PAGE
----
Stewart is another impoverished rural community, with a majority Black population, much like Burke County, which lies in the shadow of Plant Vogtle 1, 2, with planned Units 3 & 4 under construction.
The Shell Bluff residents downwind and downstream from Vogtle, have experienced an increase in cancer rates. One study found a correlation between increased disease rates and proximity to nuclear power plants in Georgia.
Health concerns never seem to be part of the public conversation because those who should protect Georgians deny that there are health issues with nuclear power.
Because a person cannot see, smell, touch, or feel radiation; and the soil, air and water are not tested in Georgia, it is easy for the industry to continue to deny health problems are connected to routine releases of Tritium and other radioactive materials from nuclear power plants.
One problem with putting a nuclear plant on the Chattahoochee is that the Apalachicola-Flint-Chattahoochee (ACF) river system as the most endangered river in the Southeast, according to American Rivers.
“The ACF is already overstressed and cannot support more water-intensive development, such as a possible new, water-guzzling power plant that would require tens of millions of gallons of water per day,” Jason Ulseth, Chattahoochee Riverkeeper, told the PSC during public comment.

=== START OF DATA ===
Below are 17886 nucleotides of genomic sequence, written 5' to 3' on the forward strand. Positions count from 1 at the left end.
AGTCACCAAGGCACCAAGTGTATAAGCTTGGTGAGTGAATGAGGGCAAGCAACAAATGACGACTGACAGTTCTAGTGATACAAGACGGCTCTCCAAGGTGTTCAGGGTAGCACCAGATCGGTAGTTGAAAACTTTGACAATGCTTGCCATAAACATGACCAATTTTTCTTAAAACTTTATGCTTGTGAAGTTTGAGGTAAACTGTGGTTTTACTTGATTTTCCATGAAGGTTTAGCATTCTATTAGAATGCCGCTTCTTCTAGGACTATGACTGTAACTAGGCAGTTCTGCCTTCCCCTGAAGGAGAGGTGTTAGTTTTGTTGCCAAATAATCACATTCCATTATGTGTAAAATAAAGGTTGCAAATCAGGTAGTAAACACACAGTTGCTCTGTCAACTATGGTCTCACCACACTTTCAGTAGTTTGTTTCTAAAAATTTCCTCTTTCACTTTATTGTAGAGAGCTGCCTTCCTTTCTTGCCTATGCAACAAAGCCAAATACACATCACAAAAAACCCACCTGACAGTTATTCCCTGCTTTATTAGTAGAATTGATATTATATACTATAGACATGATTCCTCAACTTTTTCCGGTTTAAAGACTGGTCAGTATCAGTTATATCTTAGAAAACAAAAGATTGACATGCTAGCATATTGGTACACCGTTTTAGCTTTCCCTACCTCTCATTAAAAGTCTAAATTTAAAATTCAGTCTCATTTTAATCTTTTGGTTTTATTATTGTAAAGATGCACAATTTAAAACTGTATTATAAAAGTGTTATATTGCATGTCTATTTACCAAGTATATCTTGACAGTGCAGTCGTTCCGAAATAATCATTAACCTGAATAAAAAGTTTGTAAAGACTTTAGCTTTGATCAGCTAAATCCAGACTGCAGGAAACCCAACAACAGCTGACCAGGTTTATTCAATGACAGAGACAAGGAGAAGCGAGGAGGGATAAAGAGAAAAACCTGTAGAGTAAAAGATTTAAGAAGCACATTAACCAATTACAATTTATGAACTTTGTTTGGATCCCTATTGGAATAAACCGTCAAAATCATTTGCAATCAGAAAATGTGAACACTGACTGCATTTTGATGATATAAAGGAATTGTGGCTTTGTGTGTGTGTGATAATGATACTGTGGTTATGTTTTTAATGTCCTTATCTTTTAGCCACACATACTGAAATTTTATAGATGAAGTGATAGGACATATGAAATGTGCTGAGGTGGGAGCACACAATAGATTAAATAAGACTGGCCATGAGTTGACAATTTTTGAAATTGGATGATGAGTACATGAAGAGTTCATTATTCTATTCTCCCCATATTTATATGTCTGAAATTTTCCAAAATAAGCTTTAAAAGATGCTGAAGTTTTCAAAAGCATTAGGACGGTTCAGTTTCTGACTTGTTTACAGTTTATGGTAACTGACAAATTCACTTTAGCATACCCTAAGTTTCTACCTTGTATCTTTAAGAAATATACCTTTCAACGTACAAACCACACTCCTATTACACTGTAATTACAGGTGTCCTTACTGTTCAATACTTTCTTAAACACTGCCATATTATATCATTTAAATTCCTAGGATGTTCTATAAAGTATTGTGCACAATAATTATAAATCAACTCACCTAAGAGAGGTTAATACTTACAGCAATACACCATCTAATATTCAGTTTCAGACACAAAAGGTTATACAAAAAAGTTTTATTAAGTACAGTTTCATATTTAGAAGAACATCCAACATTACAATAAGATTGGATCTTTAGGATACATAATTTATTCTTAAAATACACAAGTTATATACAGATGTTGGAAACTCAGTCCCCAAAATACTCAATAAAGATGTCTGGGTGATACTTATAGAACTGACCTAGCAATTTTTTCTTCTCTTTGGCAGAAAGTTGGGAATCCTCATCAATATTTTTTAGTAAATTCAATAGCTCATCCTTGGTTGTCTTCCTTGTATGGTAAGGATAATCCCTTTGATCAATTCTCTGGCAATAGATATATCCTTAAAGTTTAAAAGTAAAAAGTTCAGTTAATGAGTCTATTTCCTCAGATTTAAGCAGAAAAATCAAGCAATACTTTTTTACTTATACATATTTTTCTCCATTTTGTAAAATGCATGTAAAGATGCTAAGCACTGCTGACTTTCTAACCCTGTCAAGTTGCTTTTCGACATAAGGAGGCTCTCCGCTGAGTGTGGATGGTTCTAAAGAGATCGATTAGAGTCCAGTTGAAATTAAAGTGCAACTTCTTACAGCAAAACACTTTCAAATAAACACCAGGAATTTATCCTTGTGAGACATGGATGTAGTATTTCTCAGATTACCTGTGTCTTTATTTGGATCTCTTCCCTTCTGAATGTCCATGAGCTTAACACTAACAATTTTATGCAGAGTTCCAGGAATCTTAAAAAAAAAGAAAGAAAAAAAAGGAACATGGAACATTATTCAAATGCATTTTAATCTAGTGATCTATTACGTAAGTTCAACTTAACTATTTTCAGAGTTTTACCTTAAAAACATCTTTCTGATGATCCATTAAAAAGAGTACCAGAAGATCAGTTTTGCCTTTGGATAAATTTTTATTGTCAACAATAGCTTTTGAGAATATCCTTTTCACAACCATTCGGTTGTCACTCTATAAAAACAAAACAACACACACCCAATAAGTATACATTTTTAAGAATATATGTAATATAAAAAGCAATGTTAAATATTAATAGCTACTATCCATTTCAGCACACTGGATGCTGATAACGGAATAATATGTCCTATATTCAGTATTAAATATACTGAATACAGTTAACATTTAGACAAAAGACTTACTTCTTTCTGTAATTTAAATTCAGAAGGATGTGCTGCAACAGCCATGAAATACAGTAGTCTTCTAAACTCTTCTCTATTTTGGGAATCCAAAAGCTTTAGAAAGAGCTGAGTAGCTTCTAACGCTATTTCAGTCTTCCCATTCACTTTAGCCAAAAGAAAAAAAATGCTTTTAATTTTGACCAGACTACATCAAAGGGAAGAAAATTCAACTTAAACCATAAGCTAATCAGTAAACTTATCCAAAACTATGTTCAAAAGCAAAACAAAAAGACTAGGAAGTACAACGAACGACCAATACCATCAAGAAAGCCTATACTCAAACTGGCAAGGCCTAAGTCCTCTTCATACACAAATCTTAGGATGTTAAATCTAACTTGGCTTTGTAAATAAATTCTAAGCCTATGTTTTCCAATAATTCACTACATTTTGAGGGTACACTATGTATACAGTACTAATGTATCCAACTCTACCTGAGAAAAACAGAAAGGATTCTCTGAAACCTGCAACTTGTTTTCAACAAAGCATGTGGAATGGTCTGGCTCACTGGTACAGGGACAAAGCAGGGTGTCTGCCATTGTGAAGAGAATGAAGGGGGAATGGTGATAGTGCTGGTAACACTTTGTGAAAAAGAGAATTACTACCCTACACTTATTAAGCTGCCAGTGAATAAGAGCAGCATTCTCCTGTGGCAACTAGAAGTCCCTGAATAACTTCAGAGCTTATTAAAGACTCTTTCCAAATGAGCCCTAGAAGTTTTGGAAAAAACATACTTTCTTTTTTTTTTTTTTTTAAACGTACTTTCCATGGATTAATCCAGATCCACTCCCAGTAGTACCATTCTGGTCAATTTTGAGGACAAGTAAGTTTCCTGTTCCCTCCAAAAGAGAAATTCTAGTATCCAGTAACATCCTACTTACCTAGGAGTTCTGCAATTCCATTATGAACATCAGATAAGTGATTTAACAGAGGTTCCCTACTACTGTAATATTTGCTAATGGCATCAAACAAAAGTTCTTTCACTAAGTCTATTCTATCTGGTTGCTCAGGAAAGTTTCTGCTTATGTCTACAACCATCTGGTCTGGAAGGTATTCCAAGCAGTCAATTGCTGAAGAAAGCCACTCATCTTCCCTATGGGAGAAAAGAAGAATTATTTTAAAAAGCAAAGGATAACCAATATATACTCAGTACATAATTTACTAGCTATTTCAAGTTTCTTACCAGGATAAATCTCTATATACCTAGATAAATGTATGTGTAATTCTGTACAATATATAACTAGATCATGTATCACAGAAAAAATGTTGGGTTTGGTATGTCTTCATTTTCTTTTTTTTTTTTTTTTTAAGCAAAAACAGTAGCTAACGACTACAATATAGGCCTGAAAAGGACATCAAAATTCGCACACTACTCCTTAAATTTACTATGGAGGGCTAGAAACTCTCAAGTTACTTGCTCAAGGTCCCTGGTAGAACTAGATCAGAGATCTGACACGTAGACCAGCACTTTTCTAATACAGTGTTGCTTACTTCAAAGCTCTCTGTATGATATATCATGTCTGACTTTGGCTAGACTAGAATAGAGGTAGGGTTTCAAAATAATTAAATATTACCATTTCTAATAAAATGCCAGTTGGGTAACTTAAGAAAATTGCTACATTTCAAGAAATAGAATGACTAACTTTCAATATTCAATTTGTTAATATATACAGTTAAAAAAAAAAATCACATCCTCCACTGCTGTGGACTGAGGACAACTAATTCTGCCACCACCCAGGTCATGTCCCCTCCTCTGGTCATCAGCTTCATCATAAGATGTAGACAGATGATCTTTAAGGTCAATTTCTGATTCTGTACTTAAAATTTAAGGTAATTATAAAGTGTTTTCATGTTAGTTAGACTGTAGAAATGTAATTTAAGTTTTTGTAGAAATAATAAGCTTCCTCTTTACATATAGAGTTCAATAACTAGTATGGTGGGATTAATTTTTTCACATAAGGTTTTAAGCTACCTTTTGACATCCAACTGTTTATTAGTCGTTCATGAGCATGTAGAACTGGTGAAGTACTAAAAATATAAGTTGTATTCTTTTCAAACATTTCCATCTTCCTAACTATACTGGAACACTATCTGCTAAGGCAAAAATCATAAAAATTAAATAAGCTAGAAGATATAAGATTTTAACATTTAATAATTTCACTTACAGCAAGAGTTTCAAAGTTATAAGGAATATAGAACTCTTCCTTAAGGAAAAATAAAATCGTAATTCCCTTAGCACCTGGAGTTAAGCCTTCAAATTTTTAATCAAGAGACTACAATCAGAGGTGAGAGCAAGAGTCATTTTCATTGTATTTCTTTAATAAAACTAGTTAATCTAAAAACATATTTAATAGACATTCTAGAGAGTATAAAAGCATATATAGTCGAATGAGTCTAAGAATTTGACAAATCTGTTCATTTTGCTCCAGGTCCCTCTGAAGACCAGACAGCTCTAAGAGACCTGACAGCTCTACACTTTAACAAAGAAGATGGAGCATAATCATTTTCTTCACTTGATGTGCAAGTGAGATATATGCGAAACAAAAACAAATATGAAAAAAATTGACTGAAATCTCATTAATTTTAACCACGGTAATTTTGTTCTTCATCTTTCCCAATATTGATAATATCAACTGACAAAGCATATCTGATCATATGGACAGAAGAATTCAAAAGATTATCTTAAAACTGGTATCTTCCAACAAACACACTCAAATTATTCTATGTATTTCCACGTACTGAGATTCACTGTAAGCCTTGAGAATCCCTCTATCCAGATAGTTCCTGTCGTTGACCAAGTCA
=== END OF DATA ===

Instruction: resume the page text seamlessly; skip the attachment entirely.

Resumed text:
Proponents of nuclear power argue that operating nuclear plant has near zero carbon emissions and eases the Company’s concerns about carbon regulations in the Clean Power Plan.
However, other steps involved in the nuclear cycle create an enormous carbon footprint, including construction of the plant, mining, processing and transporting the uranium, storage of nuclear waste and other waste byproducts, and eventually decommissioning the plant, according to Nuclear Energy Institute.
The Georgia Power wants to start planning for additional nuclear options now because the construction time is very long, as we have seen with Vogtle 1 and 2, and now again with Vogtle 3 and 4.